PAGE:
A 2016 report by the National Development Planning Commission indicates that over the past 20 years, Ghana has made significant progress in the area of Sexual and Reproductive Health Rights; however, lack of comprehensive sexual and health education for children and adolescents has partially derailed the progress made.
The report mentioned that in Ghana, Comprehensive Sexual Education is not offered in schools, and there are no national policies or guidelines on what should be taught or not taught.
In the absence of such a policy, individuals are not able to turn to a single document to identify their Sexual and Reproductive Health Rights. Besides persons who necessarily engage with SRHR, such as lawyers, doctors and law enforcement officers are equality not empowered to understand the rights of the persons whom they interact with.
The report, therefore recommends the need for the country to adopt a National consolidated and specific Sexual and Reproductive Health Rights policy.
The report said a comprehensive national Sexual and Reproductive Health Rights curriculum needs to be developed and implemented universally for children in schools and out of schools across Ghana.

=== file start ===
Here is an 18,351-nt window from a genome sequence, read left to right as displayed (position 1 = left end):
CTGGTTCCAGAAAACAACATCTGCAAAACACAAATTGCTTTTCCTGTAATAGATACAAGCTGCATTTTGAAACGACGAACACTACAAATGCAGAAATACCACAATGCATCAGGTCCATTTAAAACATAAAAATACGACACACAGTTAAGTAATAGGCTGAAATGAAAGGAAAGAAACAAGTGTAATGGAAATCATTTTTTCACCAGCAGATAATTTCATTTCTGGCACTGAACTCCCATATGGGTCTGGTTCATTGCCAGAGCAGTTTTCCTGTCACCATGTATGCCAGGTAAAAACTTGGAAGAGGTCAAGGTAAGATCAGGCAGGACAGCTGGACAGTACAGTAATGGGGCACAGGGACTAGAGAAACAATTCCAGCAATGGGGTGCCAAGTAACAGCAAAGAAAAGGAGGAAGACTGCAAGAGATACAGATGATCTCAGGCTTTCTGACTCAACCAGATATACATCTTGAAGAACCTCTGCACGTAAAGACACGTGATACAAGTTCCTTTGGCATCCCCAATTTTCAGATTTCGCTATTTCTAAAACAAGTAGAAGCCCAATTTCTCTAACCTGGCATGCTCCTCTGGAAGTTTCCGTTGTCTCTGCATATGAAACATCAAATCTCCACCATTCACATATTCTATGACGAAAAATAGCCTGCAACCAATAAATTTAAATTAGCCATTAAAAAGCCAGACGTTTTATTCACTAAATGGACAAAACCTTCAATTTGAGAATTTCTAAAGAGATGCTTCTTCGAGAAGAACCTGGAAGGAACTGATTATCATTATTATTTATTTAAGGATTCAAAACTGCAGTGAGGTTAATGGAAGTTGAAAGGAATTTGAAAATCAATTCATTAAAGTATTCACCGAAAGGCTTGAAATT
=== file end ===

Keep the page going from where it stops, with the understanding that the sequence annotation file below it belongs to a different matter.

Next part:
According to the report which was produced by Human Rights Advocacy Centre (HRAC), said even though Sexual and Reproductive Health Rights (SRHR) in Ghana are recognized by a range of national policies, women and girls continue to suffer from limited access to comprehensive sexual education, abortion services and contraception.
It said access to health care and services as well as geographical coverage, especially in the rural areas, has increased through the expansion of Community-Based Health Planning and Services (CHPS).
Furthermore, the maternal mortality ratio in Ghana has shown a consistent decline since 1990 from 350 deaths per 100,000 live births in 2010 to 319 deaths per 100,000 live births in 2015.
It adds that the promotion of gender equality and equity, health care, including family planning and reproductive health services, and the prevention of Sexually Transmitted Infections (STIs) have been enhanced.
Sexual health, reproductive health, sexual rights and reproductive rights are four intertwined and often overlapping concepts. None of these four concepts have a universally accepted definition but are generalized as Sexual and Reproductive Health.
SRHR are protected in a number of International human rights instruments, including the convention on the Elimination of all forms of Discrimination against Women; the International Covenant on Civil and Political Rights; and the Universal Declaration of Human Rights.
The 2014 Ghana Demographic and Health survey found that, overall, 14% of adolescent women age 15-19 are already mothers or pregnant with their first child. Young motherhood is more common in rural areas than in urban areas (17% and 12% respectively). Teenage fertility is lowest in greater Accra (8%) and highest in Volta (22%) according to Human Rights Advocacy Centre.